About Affiliate Marketing

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affiliate marketing: The Lowdown

In affiliate marketing, publishers promote a brand’s products or services, and receive commission for the sales or leads they generate. It is a mutually beneficial, performance-based partnership model.

How it works: Publishers join an advertiser’s affiliate programme, either directly or through an affiliate network (or a software as a service (SaaS) platform), to gain access to unique tracking links and creative assets.

They then use these assets to promote the brand, usually on their website or other online platforms, though offline promotion is also possible.

Whenever a user clicks a publisher’s link and completes an action, like making a purchase or signing up for a service, the publisher earns commission.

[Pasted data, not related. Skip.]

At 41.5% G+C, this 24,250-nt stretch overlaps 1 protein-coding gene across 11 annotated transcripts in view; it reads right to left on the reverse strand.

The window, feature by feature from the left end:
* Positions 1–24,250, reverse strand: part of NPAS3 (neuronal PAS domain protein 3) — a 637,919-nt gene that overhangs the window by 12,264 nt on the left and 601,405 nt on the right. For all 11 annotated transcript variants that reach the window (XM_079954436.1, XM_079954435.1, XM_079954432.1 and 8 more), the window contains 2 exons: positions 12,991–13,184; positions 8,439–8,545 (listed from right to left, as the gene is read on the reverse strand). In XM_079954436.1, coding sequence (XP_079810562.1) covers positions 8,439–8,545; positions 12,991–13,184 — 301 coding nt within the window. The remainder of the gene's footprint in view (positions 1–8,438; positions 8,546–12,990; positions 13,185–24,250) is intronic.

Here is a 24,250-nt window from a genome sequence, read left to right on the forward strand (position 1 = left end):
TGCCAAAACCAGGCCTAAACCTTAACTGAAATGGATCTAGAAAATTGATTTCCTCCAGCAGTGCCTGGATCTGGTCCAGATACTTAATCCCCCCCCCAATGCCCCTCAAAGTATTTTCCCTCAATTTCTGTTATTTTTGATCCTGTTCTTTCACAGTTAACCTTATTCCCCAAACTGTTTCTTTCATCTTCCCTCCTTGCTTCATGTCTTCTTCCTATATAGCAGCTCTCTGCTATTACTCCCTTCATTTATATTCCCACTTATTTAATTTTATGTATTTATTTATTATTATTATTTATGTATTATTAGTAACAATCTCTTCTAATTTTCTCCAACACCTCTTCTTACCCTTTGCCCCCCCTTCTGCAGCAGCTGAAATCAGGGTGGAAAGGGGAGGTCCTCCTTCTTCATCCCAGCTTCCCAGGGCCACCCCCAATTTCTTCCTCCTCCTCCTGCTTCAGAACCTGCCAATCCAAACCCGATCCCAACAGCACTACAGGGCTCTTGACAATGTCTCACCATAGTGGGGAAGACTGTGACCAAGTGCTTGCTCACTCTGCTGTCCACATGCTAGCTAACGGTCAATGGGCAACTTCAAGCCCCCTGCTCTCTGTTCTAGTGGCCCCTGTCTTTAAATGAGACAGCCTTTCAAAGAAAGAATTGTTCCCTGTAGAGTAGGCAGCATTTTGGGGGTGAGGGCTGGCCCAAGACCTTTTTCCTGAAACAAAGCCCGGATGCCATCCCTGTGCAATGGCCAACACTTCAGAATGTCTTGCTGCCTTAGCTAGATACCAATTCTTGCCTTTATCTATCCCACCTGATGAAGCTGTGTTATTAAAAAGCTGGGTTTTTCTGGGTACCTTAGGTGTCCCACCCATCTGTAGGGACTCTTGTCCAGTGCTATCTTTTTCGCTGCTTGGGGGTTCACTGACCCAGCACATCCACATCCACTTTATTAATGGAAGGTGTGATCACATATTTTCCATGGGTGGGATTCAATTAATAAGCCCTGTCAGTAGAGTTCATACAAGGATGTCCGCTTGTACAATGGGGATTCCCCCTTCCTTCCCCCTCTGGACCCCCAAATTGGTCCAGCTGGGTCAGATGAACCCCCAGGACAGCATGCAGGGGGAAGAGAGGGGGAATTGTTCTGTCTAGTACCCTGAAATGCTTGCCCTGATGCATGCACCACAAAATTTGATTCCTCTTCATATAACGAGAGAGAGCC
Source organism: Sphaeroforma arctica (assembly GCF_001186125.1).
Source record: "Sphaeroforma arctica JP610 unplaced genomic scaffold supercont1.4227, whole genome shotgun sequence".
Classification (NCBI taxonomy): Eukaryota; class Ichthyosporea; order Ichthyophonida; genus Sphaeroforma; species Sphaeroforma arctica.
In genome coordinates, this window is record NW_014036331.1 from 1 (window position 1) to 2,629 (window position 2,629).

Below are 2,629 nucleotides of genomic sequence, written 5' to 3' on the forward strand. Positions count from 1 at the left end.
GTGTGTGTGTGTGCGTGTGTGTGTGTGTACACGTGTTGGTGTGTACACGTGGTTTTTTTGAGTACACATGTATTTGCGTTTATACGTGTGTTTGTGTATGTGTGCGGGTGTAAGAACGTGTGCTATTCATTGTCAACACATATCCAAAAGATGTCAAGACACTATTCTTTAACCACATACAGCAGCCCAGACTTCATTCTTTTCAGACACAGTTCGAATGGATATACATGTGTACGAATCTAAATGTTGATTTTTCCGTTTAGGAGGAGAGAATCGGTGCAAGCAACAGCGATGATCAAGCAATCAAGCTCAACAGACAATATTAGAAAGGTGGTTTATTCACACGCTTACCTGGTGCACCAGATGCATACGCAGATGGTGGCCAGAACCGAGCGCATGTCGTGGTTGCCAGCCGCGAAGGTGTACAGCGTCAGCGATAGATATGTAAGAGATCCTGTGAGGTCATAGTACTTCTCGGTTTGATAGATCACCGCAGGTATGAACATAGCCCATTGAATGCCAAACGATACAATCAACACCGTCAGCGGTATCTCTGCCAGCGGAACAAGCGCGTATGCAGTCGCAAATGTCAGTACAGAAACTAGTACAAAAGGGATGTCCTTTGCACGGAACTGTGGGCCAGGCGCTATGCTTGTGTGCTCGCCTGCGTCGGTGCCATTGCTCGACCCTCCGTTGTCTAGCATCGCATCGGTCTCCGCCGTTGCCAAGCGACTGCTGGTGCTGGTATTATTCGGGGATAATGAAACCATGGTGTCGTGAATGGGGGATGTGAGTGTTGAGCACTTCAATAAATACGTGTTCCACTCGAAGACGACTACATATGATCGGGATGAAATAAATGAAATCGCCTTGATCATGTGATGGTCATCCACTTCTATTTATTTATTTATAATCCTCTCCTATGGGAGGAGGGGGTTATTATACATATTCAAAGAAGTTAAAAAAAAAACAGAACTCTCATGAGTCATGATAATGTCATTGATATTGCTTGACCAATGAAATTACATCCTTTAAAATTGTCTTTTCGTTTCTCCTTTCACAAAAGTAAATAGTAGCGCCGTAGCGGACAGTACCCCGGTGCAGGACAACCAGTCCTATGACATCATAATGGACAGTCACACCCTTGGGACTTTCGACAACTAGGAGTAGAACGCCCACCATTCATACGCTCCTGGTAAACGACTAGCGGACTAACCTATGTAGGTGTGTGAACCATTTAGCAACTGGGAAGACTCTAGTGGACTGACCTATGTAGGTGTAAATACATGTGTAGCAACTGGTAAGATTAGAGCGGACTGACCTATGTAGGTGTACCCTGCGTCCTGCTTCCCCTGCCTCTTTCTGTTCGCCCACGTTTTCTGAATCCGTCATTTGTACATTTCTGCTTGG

This is either a cost-per-action (CPA), which can either be a percentage of revenue or a fixed sum, or a cost-per-lead (CPL). Fixed fee payments (tenancies) are also common, as well as cost-per-click (CPC) deals with relevant publishers.

The network or SaaS platform handles tracking, reporting, contracts and attribution, as well as managing the whole payment process, and more. SYYCO currently manages programmes on Awin, CJ, impact.com, Webgains, Tradedoubler, Rakuten and Affiliate Future.

Benefits of Affiliate Marketing

  • Affiliates can generate over 15% of a brand’s total ecommerce revenue
  • There is no upfront media cost, only commissions on results
  • ROI and ROAS are strong, since commission payouts are tied to performance
  • Brands can expand their reach by leveraging publishers’ audiences and content
  • Publishers with relevant audiences can quickly monetise their platforms
  • New innovations often launch first in the affiliate space, making it a vital testing ground for brands


Who are affiliate publishers?